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    Larry's status report says that this issue has been agreed...
    I never agreed to this, and I think you are overlooking something.

Well, it should have been "agreed by those present at the pre-X3J13
meeting", I guess.

    Therefore I propose that case 1, transfer to a point inside the point to
    which control would have transferred, not do the second throw.  There
    are two things we could require it to do instead (or we could just
    wimping out and say it "is an error").  It could signal an error, or
    it could resume the original throw, just as if the cleanup handler had
    exited normally.  I prefer signalling an error, because I firmly believe
    that the program is ill-formed.

I think you've spotted a case that the rest of us missed.  At least, it
didn't come up in earlier discussion.  I'm not completely sure what is
right, but I'm inclined to agree that "signals an error" is the right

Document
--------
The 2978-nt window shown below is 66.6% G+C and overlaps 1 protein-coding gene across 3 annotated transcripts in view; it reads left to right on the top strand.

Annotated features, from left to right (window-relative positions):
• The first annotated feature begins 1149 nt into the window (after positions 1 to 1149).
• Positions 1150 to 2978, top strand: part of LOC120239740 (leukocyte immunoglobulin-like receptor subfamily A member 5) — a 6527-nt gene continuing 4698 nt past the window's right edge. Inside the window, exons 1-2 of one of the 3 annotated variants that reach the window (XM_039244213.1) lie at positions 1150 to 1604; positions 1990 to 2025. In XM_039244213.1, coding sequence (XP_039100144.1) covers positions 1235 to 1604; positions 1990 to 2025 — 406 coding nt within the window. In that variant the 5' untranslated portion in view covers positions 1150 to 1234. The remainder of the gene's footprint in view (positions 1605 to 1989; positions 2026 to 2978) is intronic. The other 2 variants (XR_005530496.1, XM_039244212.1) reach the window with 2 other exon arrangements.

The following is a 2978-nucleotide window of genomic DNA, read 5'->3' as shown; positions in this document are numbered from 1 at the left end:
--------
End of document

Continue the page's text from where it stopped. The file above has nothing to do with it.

thing here, rather than just allowing the throw whose tag is outermost
to win.  I've got a hunch that trying to do the latter would just
introduce another layer of subtle problems.

    Note that signalling an error must
    avoid the following pitfall once an error-handling facility is added to
    Common Lisp:

          (unwind-protect (loop)

    The illegal-nested-throw error must not be caught by ignore-errors or
    nothing will have been solved.

I guess we need a class of errors that don't get ignored, despite the
user's instructions.  There are probably some other members of this
class.  Some asynchronous things that have nothing to do with the code
inside the IGNORE-ERRORS form might qualify: system almost out of
memory, memory error, and stuff like that.

-- Scott